Though immunization reduces the risk of infection, severe illness, and death, no vaccine is 100% effective in that regard. Even after being fully vaccinated, a person may still contract and become ill from a virus. In some cases — particularly in individuals with underlying health conditions — severe infection, hospitalization, and death may occur. At the time of this writing, experts recommend that receiving one of three COVID-19 vaccines authorized by the FDA is still the best way to prevent the spread of COVID-19 and reduce one's chances of becoming severely ill.
As the U.S. saw a resurgence of COVID-19 cases in late summer 2021, speculation regarding the effectiveness of the three authorized vaccines circulated on the internet. Some of these concerns were prompted when local NBC affiliate News 4 San Antonio reported on Aug. 11, 2021, that a 48-year-old “fully vaccinated” Texas woman died after testing positive for COVID-19.
Tracy Anderson was fully vaccinated in February 2021, reported journalist Joe Galli. But she was also reportedly diagnosed with underlying health conditions including COPD, pulmonary hypertension, and diabetes — all of which have been deemed by health experts as co-morbidities of SARS-CoV-2 infection.
After intubation and a 12-day “battle with the virus,” the family’s GoFundMe page said that Anderson died on July 29 at 2:19 p.m.
After news of Anderson’s death was shared online, Snopes readers asked our team to investigate whether it is possible to die from COVID-19 even if an individual is vaccinated. In short, we found that no vaccine is 100% effective at preventing infection. And even after being fully vaccinated, it is still possible for a person to contract a virus and become ill from it. In some cases — particularly in individuals with underlying health conditions like Anderson — severe infection, hospitalization, and death may occur.
The Science of Vaccine Efficacy and Effectiveness
Like all vaccines, the three COVID-19 vaccines currently available in the U.S. offer differing rates of efficacy and effectiveness (more on that later, particularly as an uptick in delta cases has been at the source of “breakthrough infections” in already-vaccinated people. Though the delta variant is more contagious than previous variants, these “work well” against it, especially when it comes to reducing the likelihood of hospitalization and death.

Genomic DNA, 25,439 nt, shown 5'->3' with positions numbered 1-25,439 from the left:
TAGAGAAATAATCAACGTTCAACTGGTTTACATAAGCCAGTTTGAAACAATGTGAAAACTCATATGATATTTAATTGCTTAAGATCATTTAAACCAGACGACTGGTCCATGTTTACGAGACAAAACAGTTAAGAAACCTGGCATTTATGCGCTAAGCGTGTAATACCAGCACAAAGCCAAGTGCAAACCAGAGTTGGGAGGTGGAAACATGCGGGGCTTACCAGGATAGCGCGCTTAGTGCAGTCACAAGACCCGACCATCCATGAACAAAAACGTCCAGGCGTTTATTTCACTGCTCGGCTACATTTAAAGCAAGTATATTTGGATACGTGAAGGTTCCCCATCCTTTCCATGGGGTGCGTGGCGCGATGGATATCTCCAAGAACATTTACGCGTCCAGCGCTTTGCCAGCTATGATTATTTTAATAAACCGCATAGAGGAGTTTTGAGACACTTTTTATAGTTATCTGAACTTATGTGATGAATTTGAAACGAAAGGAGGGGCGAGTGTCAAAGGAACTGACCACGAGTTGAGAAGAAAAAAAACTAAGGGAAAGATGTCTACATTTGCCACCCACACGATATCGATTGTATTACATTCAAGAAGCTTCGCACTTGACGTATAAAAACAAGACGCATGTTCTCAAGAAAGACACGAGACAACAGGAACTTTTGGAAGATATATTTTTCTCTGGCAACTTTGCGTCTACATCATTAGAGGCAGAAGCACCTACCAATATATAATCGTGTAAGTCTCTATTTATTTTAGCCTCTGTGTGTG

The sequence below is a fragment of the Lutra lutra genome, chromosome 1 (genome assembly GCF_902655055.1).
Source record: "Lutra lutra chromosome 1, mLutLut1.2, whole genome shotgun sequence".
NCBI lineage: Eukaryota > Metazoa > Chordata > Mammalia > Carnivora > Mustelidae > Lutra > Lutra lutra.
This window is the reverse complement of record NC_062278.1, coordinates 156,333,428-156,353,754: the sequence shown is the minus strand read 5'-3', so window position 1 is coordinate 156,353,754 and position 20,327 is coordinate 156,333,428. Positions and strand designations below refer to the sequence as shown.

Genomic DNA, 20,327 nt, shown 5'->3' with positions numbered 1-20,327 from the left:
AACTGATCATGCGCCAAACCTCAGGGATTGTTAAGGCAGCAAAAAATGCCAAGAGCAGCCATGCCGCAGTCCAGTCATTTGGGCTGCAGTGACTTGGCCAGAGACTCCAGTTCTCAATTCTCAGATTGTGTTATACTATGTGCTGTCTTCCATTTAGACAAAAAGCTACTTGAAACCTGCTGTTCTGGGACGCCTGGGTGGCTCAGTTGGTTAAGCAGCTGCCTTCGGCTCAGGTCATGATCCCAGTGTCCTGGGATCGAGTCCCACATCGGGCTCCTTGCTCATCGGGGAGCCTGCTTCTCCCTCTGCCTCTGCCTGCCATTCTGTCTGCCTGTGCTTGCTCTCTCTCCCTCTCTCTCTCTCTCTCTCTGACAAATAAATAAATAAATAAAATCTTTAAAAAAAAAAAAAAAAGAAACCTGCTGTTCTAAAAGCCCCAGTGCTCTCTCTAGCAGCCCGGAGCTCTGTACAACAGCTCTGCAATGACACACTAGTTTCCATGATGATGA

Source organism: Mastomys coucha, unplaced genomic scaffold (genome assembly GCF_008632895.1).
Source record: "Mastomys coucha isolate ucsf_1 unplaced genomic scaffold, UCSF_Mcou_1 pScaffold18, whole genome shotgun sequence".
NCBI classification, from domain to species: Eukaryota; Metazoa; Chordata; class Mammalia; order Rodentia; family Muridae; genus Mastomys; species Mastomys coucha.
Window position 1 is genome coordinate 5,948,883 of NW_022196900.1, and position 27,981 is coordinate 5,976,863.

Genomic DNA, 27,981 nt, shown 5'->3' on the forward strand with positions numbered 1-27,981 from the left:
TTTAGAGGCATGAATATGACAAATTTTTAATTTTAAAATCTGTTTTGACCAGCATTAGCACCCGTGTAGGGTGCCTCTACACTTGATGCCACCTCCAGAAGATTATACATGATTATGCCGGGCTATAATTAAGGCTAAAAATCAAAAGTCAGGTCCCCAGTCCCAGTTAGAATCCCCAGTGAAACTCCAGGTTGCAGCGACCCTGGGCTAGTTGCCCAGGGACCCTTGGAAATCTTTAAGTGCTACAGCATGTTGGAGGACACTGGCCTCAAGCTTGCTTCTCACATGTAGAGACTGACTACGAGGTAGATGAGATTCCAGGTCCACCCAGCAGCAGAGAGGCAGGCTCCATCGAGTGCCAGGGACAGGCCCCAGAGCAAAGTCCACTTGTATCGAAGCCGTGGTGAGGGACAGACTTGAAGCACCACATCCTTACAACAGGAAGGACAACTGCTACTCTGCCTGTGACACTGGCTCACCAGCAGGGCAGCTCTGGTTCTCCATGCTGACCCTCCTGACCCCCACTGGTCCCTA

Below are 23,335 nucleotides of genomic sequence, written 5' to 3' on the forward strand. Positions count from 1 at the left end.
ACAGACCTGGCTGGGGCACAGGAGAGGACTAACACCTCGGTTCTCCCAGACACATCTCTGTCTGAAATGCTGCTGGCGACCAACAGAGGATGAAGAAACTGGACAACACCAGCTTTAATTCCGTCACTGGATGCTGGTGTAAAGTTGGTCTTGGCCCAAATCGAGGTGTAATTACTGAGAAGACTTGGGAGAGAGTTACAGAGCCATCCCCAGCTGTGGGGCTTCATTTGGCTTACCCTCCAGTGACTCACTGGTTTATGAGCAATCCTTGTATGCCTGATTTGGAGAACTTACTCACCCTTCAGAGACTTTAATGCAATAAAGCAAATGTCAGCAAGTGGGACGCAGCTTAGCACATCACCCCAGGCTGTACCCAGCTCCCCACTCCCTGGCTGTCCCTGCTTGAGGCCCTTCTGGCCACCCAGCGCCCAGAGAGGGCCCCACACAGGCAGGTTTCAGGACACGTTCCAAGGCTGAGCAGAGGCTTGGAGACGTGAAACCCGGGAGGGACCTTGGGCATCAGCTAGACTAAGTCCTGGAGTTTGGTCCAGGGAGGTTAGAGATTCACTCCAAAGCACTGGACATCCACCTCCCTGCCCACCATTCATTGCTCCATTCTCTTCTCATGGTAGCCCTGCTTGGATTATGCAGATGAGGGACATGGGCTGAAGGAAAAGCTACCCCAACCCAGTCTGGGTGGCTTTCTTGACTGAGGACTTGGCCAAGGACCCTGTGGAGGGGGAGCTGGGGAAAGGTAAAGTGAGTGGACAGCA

But the efficacy rate of a vaccine does not mean that it only works that percentage of the time. As the World Health Organization pointed out, if a vaccine has an efficacy of 80%, it does not mean that the vaccine will only work 80% of the time. It means that in a vaccinated population, 80% fewer people will contract the disease when they encounter the virus. Efficacy is how scientists determine success rates in clinical trials. In the real world, on the other hand, vaccine effectiveness is used to measure how well a vaccine works to protect communities as a whole under differing, unpredictable conditions. That is where the concept of "herd immunity" comes into play: Because vaccines do not unequivocally guarantee full protection for everyone, as more people get vaccinated it becomes less likely for those without full immunity to come into contact with the virus.
Data from New York cases showed that the effectiveness of the Pfizer vaccine wanes over time, dropping from 91% to 79.8% effective in preventing infection, according to Yale Medicine. But ongoing research suggests that both Pfizer and Moderna vaccines can prevent severe disease in several variants more than 90% of the time. On the other hand, Johnson & Johnson showed 72% overall efficacy and 86% against severe disease in the U.S., according to an analysis published by the U.S. Food and Drug Administration (FDA) in February 2021.
“COVID-19 vaccines are effective at preventing infection, serious illness, and death. Most people who get COVID-19 are unvaccinated. However, since vaccines are not 100% effective at preventing infection, some people who are fully vaccinated will still get COVID-19. An infection of a fully vaccinated person is referred to as a “breakthrough infection,’” wrote the Centers for Disease Control and Prevention (CDC}.